Did you know there are 300,000 people reported missing each year? That works out at almost 900 a day.
The first high profile case I recall was that of Lord Lucan in 1974. His wife claimed her husband had attacked her, and murdered their nanny. The police investigated, but Lord Lucan was never found and to this day it remains a mystery. You can read the full story here.
Journalist Amelia Hill wrote a fascinating article in the Guardian in 2012 about a girl who became pregnant. Her boyfriend didn’t want to know and her parents told her to get an abortion. She felt she had no option but to run away. She had her baby, but says her life had been a lie ever since.
As part of my research I went onto the missing person’s website. There were many stories about people who had disappeared, and those left behind. One mum showed the bedroom of her son left just as it was in 2006 when he disappeared. The torment she must live with wondering whether he is still alive is hard to imagine.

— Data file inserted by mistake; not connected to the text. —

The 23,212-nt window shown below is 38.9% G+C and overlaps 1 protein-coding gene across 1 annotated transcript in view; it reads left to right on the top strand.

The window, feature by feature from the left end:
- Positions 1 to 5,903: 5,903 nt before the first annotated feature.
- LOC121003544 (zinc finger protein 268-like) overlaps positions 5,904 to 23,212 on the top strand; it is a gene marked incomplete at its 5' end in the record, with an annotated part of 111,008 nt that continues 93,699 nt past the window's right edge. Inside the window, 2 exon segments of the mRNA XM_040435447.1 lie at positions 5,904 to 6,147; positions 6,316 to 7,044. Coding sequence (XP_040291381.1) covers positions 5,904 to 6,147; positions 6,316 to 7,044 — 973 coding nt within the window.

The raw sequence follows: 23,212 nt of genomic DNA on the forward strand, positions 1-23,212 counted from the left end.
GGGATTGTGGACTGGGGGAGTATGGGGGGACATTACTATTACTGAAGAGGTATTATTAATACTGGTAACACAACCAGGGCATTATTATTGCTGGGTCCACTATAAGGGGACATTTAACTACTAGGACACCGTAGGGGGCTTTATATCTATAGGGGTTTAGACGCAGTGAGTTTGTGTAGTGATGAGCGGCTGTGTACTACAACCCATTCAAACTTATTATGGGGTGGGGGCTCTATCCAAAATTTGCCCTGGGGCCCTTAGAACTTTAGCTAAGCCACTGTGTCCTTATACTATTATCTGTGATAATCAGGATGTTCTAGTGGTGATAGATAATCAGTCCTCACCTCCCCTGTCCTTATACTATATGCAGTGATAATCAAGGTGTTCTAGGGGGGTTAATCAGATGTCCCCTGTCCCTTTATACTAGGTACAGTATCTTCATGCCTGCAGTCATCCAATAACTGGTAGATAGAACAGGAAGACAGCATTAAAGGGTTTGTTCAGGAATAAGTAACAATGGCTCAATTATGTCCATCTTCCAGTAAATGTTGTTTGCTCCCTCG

Another high profile case was that of estate agent Suzy Lamplugh who disappeared in 1985. An attractive young woman who had penciled in her diary she was meeting a Mr Kipper. She was never seen again, her remains never found, and they didn’t traced Mr Kipper. As a result estate agents changed the way they worked and Suzy’s mother founded a Trust in the name of her daughter dealing with personal safety.
Not all cases are as high profile, and in 2012 an appeal was launched for a missing woman who had not long given birth. She was already suffering from anxiety and depression. It could have gone either way and for a few days, everyone lived in hope until they found her body.